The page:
If The Crown Fits...By Rabbi Jack Abramowitz
David had ruled over Judah for seven years, when representatives of all the Tribes came to him in Hebron and crowned him king over the entire nation. (The delegation included representatives from Saul’s Tribe, Benjamin; even they acknowledged David’s rule.) The people recognized that G-d had appointed David to lead the entire nation, not just his own Tribe, so they anointed him king over them, just as the prophet Samuel had done.
David returned with the people to Jerusalem, which had then contained a Jebusite stronghold. The Jebusites taunted David that he would not be able to conquer them, so he promised a promotion to the first of his soldiers to fell one of the enemies. Yoav, one of David’s officers, accomplished this, so David made him a chief. The conquered fortress became known as “The City of David.” Together, David and Yoav built up the city of Jerusalem.
At this point, we are told that G-d was with David, who thrived in his role as king. In verses 11-47 (i.e., the rest of the chapter), we are given a list of David’s mightiest warriors, similar to the list provided in II Samuel chapter 23. As we’ve come to expect, there is some variation among the names, plus the last few verses are unique to the version of the list found in this Book.
One discrepancy involves a battle with the Philistines by a certain field. The accounts in Chronicles vary in the warrior credited, the exact location and even in the crop in the field. While it is possible to reconcile each of these, it is also possible to assume that the two accounts are discussing different (albeit superficially similar) skirmishes.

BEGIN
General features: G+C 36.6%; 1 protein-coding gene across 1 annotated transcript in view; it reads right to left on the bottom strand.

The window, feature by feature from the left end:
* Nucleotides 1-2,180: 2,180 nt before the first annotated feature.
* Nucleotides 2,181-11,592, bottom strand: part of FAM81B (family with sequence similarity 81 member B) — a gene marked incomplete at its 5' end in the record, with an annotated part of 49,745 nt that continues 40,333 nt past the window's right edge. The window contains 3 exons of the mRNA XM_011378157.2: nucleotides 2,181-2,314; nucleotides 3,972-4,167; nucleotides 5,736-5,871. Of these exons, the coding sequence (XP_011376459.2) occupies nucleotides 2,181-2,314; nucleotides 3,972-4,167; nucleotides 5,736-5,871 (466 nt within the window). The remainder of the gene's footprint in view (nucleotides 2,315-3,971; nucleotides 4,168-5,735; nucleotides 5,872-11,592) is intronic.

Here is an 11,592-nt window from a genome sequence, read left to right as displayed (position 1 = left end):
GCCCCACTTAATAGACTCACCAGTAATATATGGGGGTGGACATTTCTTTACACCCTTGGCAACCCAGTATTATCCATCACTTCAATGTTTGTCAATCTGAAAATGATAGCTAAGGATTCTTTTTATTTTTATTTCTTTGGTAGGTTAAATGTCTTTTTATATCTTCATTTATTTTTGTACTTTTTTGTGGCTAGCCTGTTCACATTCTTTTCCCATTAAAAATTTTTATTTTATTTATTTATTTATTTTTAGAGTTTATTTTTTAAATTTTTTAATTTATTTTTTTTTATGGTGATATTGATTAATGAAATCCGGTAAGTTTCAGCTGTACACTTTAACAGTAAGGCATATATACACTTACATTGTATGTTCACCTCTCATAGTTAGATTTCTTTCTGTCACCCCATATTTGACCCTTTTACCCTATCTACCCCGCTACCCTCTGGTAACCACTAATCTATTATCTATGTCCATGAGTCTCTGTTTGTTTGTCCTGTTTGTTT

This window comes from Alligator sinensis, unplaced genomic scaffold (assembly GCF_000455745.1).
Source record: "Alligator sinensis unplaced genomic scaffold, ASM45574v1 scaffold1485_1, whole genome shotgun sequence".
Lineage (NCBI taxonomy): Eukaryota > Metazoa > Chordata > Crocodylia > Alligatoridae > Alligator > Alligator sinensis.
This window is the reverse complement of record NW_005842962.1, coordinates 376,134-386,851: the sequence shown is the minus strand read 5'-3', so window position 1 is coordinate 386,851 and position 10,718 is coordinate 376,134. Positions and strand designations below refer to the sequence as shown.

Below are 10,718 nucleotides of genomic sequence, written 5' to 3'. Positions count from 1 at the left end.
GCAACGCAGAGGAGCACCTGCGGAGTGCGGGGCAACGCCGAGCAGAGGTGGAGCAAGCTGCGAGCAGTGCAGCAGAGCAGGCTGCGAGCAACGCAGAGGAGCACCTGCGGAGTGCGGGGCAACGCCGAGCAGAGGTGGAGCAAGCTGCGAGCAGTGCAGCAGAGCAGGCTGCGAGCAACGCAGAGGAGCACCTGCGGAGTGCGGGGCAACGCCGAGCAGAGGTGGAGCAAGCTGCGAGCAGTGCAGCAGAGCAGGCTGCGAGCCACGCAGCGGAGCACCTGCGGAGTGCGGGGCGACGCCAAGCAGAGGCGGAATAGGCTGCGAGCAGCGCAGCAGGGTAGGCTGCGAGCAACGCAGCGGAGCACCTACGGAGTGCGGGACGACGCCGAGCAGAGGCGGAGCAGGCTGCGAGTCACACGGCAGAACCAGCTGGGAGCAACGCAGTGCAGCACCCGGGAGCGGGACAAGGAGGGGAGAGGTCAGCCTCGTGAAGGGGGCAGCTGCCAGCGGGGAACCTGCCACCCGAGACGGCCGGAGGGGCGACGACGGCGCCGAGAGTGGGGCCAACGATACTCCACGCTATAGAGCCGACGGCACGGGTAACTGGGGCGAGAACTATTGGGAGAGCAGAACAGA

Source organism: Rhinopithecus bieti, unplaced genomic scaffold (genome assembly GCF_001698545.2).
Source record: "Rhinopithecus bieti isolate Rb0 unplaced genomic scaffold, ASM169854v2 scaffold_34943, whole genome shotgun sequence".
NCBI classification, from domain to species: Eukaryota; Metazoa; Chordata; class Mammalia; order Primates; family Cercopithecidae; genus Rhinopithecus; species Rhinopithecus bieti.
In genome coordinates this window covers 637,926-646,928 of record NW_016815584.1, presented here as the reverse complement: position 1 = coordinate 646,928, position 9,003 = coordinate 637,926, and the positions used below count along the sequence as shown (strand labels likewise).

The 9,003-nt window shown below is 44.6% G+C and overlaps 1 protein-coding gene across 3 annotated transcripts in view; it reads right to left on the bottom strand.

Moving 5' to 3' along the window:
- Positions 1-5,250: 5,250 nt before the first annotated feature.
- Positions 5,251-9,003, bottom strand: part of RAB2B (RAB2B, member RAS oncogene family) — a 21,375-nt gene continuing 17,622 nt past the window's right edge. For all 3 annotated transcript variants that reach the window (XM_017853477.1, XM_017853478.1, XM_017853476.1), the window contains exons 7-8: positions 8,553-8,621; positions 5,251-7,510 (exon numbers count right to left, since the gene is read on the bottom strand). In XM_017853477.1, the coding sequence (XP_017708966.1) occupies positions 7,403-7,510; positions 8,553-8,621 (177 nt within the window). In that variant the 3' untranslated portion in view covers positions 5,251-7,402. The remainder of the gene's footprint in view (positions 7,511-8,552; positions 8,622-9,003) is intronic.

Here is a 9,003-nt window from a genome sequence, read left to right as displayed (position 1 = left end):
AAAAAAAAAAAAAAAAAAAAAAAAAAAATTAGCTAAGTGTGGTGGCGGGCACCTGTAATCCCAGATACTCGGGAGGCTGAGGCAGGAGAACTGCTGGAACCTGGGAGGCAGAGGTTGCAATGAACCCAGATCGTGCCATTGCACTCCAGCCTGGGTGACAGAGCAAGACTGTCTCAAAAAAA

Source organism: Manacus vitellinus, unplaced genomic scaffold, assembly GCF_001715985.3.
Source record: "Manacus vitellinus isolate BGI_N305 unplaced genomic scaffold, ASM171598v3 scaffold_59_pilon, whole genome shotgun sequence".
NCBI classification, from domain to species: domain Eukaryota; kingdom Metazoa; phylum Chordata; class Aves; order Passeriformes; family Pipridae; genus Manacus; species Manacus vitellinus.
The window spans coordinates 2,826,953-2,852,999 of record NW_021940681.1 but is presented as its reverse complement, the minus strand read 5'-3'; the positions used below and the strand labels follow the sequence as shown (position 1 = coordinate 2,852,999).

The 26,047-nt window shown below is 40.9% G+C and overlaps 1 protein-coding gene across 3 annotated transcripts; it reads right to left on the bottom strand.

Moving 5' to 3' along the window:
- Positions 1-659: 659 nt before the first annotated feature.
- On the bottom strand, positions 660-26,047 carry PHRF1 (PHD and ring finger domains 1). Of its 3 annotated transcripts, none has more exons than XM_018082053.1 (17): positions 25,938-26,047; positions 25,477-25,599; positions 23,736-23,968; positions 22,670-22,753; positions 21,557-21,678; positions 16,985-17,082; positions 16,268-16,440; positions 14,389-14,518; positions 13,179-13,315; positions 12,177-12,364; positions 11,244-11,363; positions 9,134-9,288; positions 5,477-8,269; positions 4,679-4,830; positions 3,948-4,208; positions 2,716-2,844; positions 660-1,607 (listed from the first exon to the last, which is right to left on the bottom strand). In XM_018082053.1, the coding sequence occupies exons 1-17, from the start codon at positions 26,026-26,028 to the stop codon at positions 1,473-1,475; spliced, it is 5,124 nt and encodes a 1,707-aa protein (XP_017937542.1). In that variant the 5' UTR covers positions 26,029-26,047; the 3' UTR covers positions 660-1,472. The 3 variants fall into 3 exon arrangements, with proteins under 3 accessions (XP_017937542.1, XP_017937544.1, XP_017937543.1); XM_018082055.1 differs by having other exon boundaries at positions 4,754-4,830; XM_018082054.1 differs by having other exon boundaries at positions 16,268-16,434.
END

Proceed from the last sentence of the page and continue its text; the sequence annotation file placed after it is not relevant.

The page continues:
This chapter also recounts the incident in which David’s forces were facing the enemy near his hometown of Bethlehem. When David longed for some water from his boyhood well, three of his officers risked capture to acquire it for him. David could not bring himself to drink water obtained through such selfless bravery, so he poured it out as a libation to G-d.
The deeds of the various warriors are recapped here. One of the most noteworthy is Benayah, who fought a lion in a pit, in the snow. He also faced a huge Egyptian warrior. Benayah was only armed with a staff but he managed to seize the enemy’s spear and kill him with it.